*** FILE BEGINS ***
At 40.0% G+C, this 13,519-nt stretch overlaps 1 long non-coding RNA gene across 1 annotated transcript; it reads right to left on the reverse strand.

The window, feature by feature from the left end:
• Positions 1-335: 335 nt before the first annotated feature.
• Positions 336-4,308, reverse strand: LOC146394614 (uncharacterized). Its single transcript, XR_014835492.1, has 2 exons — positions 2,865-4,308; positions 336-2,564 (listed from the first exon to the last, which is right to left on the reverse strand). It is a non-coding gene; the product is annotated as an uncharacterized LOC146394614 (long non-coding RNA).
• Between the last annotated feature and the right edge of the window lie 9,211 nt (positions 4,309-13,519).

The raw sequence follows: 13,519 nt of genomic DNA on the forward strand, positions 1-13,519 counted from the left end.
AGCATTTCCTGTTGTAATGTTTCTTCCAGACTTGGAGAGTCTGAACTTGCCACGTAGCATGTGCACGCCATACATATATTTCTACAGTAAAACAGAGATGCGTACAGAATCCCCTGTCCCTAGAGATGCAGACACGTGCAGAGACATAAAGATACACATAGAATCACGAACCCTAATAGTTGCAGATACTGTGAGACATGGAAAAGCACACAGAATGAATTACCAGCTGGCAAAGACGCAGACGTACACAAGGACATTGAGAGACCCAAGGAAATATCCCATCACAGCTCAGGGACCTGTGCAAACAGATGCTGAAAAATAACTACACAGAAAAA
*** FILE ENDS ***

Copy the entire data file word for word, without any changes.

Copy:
At 40.0% G+C, this 13,519-nt stretch overlaps 1 long non-coding RNA gene across 1 annotated transcript; it reads right to left on the reverse strand.

The window, feature by feature from the left end:
• Positions 1-335: 335 nt before the first annotated feature.
• Positions 336-4,308, reverse strand: LOC146394614 (uncharacterized). Its single transcript, XR_014835492.1, has 2 exons — positions 2,865-4,308; positions 336-2,564 (listed from the first exon to the last, which is right to left on the reverse strand). It is a non-coding gene; the product is annotated as an uncharacterized LOC146394614 (long non-coding RNA).
• Between the last annotated feature and the right edge of the window lie 9,211 nt (positions 4,309-13,519).

The raw sequence follows: 13,519 nt of genomic DNA on the forward strand, positions 1-13,519 counted from the left end.
AGCATTTCCTGTTGTAATGTTTCTTCCAGACTTGGAGAGTCTGAACTTGCCACGTAGCATGTGCACGCCATACATATATTTCTACAGTAAAACAGAGATGCGTACAGAATCCCCTGTCCCTAGAGATGCAGACACGTGCAGAGACATAAAGATACACATAGAATCACGAACCCTAATAGTTGCAGATACTGTGAGACATGGAAAAGCACACAGAATGAATTACCAGCTGGCAAAGACGCAGACGTACACAAGGACATTGAGAGACCCAAGGAAATATCCCATCACAGCTCAGGGACCTGTGCAAACAGATGCTGAAAAATAACTACACAGAAAAA